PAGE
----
Seating and Chairs for Very Large, Obese and Very Heavy People

chairs for large person from KOS Ergonomics IrelandIt is believed that at present, according to the Department of Health, 38% of Irish people are overweight ,while 18% are considered obese. Undoubtedly, these numbers are only set to increase in years to come.

If there are 10 employees working in an office, there is a possibility that up to 4 of these people may be overweight. The average chair is designed to support an average weight and width.

If a person is very large, obese or quite heavy, sitting in an average chair could provide an awkward, embarassing and even dangerous situation. Such is the case that there is even legislation regarding the requirements of office chairs for very large people.


In Article 5 of European legislation, EN 1335, it specifies that “the mechanical safety requirements for office work chairs based upon use for 8 hours a day by persons weighing up to 110 kg”.

For people over 110kg a lot of chairs are not certified to take the increased weight. Therefore, it is imperative that an employer adhere to the needs of any overweight or obese employees by providing appropriate seating. If the chair breaks due to not been desinged to hold the weight of the person over 110kg, the employer can face the risk of legal consequences.

Chairs for very heavy people should include a selecion of features. They should offer a heavy duty mechanism which can accurately support the weight of an obese or larger person. The risk of chair breakage should not be a threat to the employee. The backrest needs to be much wider than average as should the seat width. There should be the option to adjust both the width and height of the armrests as well as the seat itself. The fabric should ideally be a heavy duty material and the chair should allow ease of movement.


Ensuring sufficient comfort levels is also important for the company, but more importantly for the employee. If an employee is squashed into a chair that was not designed for a person that size. They will not be comfortable, if they are uncomfortable, they will not be performing at their highest level. Companies should strive to provide all employees with a safe and comfortable workspace. The chair is where office workers spend most of their time and overweight people are shown to spend more time sitting than average. Getting the chair right is the best place to start to improve comfort and productivity.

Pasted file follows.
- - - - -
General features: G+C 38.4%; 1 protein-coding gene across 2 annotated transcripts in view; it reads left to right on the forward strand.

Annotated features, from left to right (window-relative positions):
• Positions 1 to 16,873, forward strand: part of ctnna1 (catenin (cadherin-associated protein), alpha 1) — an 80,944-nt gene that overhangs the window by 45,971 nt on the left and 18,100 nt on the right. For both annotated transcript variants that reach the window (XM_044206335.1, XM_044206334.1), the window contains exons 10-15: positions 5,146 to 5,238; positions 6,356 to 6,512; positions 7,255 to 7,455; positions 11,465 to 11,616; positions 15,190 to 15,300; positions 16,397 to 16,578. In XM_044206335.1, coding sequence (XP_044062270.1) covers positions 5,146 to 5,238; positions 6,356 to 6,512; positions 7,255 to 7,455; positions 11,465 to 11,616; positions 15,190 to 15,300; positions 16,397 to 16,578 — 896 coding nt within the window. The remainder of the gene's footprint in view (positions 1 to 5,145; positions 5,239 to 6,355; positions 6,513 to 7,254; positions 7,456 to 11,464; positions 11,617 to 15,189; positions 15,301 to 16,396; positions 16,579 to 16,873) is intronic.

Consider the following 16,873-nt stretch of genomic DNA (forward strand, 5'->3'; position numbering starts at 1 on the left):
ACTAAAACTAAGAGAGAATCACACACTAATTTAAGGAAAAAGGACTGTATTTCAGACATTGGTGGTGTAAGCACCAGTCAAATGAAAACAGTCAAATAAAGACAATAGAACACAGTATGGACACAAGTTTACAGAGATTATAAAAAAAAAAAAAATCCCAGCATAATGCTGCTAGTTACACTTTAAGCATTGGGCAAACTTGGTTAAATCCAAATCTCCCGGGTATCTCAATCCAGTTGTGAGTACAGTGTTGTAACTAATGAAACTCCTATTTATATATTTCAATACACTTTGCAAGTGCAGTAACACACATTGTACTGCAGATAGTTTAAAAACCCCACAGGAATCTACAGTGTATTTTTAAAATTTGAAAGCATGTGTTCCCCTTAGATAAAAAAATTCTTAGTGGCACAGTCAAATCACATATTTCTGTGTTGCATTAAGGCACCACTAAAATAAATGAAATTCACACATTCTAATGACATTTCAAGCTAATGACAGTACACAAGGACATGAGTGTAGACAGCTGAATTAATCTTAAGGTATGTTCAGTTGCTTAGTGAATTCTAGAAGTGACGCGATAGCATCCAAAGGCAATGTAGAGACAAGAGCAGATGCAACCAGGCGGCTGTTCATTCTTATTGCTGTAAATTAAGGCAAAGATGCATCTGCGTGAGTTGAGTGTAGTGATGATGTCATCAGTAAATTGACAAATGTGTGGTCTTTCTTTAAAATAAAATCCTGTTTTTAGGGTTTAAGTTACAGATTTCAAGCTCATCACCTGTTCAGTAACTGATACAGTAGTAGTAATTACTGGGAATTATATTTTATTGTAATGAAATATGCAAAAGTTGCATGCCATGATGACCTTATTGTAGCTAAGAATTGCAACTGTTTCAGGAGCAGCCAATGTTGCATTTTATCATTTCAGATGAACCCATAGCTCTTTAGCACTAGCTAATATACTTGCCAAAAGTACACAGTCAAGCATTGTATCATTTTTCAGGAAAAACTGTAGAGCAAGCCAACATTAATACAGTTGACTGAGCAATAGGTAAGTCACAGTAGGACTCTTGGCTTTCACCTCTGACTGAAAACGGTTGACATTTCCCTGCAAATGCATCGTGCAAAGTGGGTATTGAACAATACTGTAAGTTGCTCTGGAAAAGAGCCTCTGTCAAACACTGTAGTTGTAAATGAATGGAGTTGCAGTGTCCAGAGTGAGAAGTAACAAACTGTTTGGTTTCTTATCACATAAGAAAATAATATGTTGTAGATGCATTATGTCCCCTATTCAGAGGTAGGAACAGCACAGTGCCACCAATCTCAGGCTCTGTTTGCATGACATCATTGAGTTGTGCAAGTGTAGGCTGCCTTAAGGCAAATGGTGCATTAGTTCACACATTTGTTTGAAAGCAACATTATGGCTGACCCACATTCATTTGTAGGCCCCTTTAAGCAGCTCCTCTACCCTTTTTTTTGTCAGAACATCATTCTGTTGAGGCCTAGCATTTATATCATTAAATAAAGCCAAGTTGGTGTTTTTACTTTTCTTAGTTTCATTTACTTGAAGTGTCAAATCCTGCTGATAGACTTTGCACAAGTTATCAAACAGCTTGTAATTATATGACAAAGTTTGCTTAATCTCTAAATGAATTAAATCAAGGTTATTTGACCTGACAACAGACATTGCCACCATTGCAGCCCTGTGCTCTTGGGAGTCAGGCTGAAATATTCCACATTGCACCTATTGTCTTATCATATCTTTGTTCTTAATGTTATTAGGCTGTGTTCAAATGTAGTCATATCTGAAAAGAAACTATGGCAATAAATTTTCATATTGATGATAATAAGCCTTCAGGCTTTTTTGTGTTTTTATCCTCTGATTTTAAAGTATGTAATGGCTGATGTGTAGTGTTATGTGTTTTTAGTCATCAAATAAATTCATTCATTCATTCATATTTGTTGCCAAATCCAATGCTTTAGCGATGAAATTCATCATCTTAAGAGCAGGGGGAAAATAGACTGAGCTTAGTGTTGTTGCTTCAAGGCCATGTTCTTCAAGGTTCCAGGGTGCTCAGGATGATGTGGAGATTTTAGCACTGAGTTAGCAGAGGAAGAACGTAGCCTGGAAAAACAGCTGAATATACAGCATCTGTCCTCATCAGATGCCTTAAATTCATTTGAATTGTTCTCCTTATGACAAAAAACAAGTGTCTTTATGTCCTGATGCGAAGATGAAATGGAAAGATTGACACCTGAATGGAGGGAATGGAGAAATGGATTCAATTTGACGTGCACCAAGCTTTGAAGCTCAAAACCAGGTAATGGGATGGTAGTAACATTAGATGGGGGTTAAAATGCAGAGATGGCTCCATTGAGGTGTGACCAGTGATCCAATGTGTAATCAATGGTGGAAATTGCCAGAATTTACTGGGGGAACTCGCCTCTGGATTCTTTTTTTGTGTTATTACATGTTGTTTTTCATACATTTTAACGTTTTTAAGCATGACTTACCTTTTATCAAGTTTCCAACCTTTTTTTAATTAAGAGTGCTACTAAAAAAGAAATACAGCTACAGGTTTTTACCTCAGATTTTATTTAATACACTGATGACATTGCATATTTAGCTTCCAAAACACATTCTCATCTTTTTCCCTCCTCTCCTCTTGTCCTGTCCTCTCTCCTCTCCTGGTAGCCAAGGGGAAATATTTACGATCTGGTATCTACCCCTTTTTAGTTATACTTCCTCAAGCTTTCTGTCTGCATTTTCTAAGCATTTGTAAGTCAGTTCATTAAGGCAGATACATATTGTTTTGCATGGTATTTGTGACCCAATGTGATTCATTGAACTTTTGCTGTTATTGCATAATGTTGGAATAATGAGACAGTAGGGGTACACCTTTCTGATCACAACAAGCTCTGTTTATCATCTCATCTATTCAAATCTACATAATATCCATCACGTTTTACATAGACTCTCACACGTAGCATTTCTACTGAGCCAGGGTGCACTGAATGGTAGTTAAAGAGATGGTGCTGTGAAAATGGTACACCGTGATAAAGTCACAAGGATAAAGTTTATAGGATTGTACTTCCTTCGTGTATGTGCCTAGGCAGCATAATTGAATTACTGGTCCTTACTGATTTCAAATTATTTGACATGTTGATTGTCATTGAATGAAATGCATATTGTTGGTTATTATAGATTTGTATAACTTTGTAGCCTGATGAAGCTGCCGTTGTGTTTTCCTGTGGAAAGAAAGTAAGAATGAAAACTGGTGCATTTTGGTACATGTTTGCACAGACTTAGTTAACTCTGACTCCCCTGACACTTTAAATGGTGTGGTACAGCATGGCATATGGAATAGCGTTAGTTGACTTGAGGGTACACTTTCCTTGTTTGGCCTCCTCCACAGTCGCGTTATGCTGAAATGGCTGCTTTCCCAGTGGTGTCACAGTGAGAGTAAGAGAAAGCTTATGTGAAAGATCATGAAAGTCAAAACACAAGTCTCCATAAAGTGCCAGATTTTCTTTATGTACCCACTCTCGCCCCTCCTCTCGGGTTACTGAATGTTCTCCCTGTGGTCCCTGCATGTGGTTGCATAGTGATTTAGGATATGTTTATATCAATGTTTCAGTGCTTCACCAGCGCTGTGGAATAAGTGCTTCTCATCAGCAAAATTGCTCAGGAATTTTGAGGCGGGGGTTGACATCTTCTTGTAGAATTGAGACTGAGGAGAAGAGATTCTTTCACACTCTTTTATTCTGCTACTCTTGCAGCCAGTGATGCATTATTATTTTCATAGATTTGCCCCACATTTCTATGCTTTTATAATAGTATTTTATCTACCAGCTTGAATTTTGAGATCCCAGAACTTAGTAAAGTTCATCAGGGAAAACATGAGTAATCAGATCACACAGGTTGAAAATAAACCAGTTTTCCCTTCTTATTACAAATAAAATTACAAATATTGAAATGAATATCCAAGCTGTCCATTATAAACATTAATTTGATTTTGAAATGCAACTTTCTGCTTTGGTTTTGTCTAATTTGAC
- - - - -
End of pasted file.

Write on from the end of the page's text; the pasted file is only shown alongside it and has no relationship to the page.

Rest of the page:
Why should a business invest in appropriate seating for larger employees? Apart from the requirements of the European legislation, one must consider the threat of injury to the employee. If the chair does not support the weight of the person, it is more liable to break and put the employee at risk of an injury and therefore, the business could potentially be the subject to litigation. If the chair does not support good posture, an employer will experience decreased productivity from their employee as well as a potential increase in employee sick days due to back pain or repetitive strain injuries. If it can be proven that these sick days were required due to injuries sustained from work, the employer may be forced to pay the employee’s wages while they are out of work and may face legal actions.


An employee should not have to feel out of place in a workplace because of their weight. Breaking a chair, having to squash themselves into inappropriate seating or simply not being able to fit into a chair can cause unnecessary embarassment and emotional damage for an employee. Given the statistics regarding the number of overweight and obese people in Ireland at present, it is necessary that each office assess the suitability of chairs and workstation for all employees, including larger and overweight people.


At KOS Ergonomics we have a range of chairs and equipment for all sizes. We also custom adapt and build bespoke furniture. If your chair or one of your colleagues is not fit for purpose:

Book a free consultation at our fitting studios to try out or get measured for the chair


Or call 01 6110 200 to speak to a chair assessor.